Read more at: http://www.foodnetwork.com/recipes/robin-miller/roasted-red-potatoes-with-rosemary-recipe/index.html?oc=linkback

Whole Seasoned Roaster Chicken w/ Potato Pancakes, Cut Green Beans, and…

October 25, 2013 at 5:27 PM | Posted in chicken, greenbeans, Perdue Chicken Products, potatoes | 1 Comment
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Today’s Menu: Whole Seasoned Roaster Chicken w/ Potato Pancakes, Cut Green Beans, and Baked Harvest Grain Bread

Perdue Oven Ready Whole Roaster 002

 
Beautiful but crisp and sunny Autumn Day, started out at 28 degrees this morning. Ran a couple of errands and went to Kroger for a couple of items. i needed some Sugarless Peach Preserves for a recipe that I had planned on having to night. I found the Peach Preserves, though not Sugarless will still work. But also while there they had some of the Perdue Oven Ready Whole Seasoned Roaster Chickens in stock and couldn’t pass up grabbing one. So dinner went from a Pork Tenderloin Roast to a Perdue Oven Ready Whole Seasoned Roaster Chicken. For dinner I prepared a Perdue Oven Ready Whole Seasoned Roaster Chicken w/ Potato Pancakes, Cut Green Beans, and Baked Harvest Grain Bread.

 

 

Perdue Oven Ready Whole Roaster 001
I had tried the Perdue Oven Ready Whole Seasoned Roaster Chicken once before, it’s tough finding these though. Kroger is the only one that I have found that carries them, and there’s only one Kroger at that has them from time to time. These are great, a real easy way to prepare a Whole Roasted Chicken. To prepare it preheat the oven to 400ºF. Cut open the outer bag and remove roaster, sealed in cooking bag. Place it in a shallow roasting pan, breast side up.Cut open outer bag and remove roaster, sealed in cooking bag. Place it in a shallow roasting pan, breast side up. Cut one small 1″ slit in cooking bag over the breast to vent during cooking. Place pan with roaster (still in cooking bag) on lower shelf of oven and roast for approximately 90-115 minutes, until internal temperature of the breast reaches 180ºF. Remove from oven and let stand for 10 minutes. Cut open cooking bag (use care to avoid hot steam and juices) and transfer roaster to serving plate or cutting board. Remove string from legs before carving. Remaining juices in bag can be used for a delicious seasoned gravy. The full instructions are at the end of the post. It can’t get much easier! Little mess to clean up and one mouth – watering delicious Roasted Chicken! Tender, moist, well seasoned, and browns up perfect. Huge Chicken (see the picture), plenty of great leftovers for lunch also!

 

 
For sides I heated up a can of Walmart Brand Cut Green Beans, a bit cheaper price wise than Del Monte and same taste. Also I had some of the Manischewitz Potato Pancake Mix leftover from the other night so I prepared some more of the Potato Pancakes. Then, while at Kroger this morning, I picked up a Petite Loaf of Kroger Private Selection Harvest Grain Bread that I baked. Another good choice meal for a cool Autumn Day! For dessert later a Healthy Choice Vanilla Bean Frozen Yogurt.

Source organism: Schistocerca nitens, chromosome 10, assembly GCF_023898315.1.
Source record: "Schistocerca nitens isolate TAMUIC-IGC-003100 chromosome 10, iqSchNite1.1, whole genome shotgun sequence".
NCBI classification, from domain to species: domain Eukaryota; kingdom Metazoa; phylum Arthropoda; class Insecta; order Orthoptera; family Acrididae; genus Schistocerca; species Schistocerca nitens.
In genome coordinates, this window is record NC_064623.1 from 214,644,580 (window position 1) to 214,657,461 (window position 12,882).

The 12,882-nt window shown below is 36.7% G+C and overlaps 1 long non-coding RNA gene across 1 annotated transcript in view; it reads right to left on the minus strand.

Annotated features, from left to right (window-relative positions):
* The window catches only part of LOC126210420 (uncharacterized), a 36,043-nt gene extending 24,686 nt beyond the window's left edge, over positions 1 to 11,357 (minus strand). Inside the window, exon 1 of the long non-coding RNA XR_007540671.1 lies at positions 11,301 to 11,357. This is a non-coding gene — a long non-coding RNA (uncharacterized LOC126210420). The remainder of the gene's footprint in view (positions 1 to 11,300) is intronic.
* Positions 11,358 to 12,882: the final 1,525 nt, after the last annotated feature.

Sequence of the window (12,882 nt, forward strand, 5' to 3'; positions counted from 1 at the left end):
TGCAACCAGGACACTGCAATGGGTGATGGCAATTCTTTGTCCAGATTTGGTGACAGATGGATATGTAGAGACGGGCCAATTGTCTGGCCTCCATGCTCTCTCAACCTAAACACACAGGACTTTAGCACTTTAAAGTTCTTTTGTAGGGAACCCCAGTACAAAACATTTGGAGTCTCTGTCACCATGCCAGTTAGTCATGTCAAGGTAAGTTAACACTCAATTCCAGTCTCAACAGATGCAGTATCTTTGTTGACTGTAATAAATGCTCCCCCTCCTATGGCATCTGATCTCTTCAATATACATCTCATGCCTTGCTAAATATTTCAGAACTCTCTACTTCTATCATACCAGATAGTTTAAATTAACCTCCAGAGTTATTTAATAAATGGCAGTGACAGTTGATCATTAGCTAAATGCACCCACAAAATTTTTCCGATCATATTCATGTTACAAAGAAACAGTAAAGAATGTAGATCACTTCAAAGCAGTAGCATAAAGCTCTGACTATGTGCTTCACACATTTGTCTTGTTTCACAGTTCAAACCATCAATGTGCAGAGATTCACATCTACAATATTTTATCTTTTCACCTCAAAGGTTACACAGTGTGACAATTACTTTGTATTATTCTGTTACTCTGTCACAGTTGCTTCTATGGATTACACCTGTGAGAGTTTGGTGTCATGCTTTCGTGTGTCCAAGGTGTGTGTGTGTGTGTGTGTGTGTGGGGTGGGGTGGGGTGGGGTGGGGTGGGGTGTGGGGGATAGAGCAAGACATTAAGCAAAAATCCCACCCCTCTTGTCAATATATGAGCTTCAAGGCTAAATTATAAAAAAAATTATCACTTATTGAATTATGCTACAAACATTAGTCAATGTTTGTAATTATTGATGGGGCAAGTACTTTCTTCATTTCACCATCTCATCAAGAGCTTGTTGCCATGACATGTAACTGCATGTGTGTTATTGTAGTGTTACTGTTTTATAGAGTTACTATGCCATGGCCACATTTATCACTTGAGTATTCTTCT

Perdue Oven Ready Whole Seasoned Roaster

 
PERDUE® OVEN READY Whole Seasoned Roaster
No prep work
Deliciously seasoned
Cooks perfectly in bag
Easy clean-up
6-8 servings
INGREDIENTS
*Ingredients: Chicken, water, salt, potassium and sodium phosphates, brown sugar, dextrose, carrageenan, yeast extract, maltodextrin, natural flavor.

*Seasoning Ingredients: Dextrose, modified food starch, onion, maltodextrin, natural flavor, garlic, cottonseed oil, dried carrot, xanthan gum, dried parsley, calcium chloride, potassium chloride, carrageenan

FEATURES & BENEFITS
Perfectly seasoned, juicy and convenient. Perdue’s Oven Ready Roaster cooking bag saves time on traditional roasting and makes cleanup a snap.
PRODUCT HANDLING
Keep refrigerated or frozen. Thaw in refrigerator or microwave. Cook thoroughly. If breast temperature is below 180ºF, return to oven and continue cooking, checking the temperature every 10 minutes until the temperature reaches 180ºF.
COOKING AND PREP
• Preheat oven to 400ºF. Cut open outer bag and remove roaster, sealed in cooking bag. Place in a shallow roasting pan, breast side up.Cut open outer bag and remove roaster, sealed in cooking bag. Place in a shallow roasting pan, breast side up.
• Cut one small 1″ slit in cooking bag over the breast to vent during cooking. Note: Cooking bag will expand during cooking; allow enough room for the bag to expand without touching oven rack or walls.
• To Cook from Fresh (Preferred): Place pan with roaster (still in cooking bag) on lower shelf of oven and roast for approximately 90-115 minutes, until internal temperature of the breast reaches 180ºF.
• To Cook from Frozen: Place pan with roaster (still in cooking bag) on lower shelf of oven and roast for approximately 2 3/4 – 3 hours until internal temperature of the breast reaches 180ºF.
• Remove from oven and let stand for 10 minutes. Cut open cooking bag (use care to avoid hot steam and juices) and transfer roaster to serving plate or cutting board. Remove string from legs before carving. Remaining juices in bag can be used for a delicious seasoned gravy.

 

 
Nutrition:
Serving Size 4oz (112g)
Servings Per Container about 20
Amount Per Serving (* % of Daily Value)
Calories 210
Calories from Fat 140
Total Fat 15g (23%)
Saturated Fat 4.5g (23%)
Trans Fat 0g
Cholesterol 70mg (23%)
Sodium 360mg (15%)
Total Carbohydrate 0g (0%)
Dietary Fiber 0g (0%)
Sugars 0g
Protein 16g

 

http://www.perdue.com/products/details.asp?id=447&title=PERDUE%AE%20OVEN%20READY%20Whole%20Seasoned%20Roaster%20(6%20lbs.)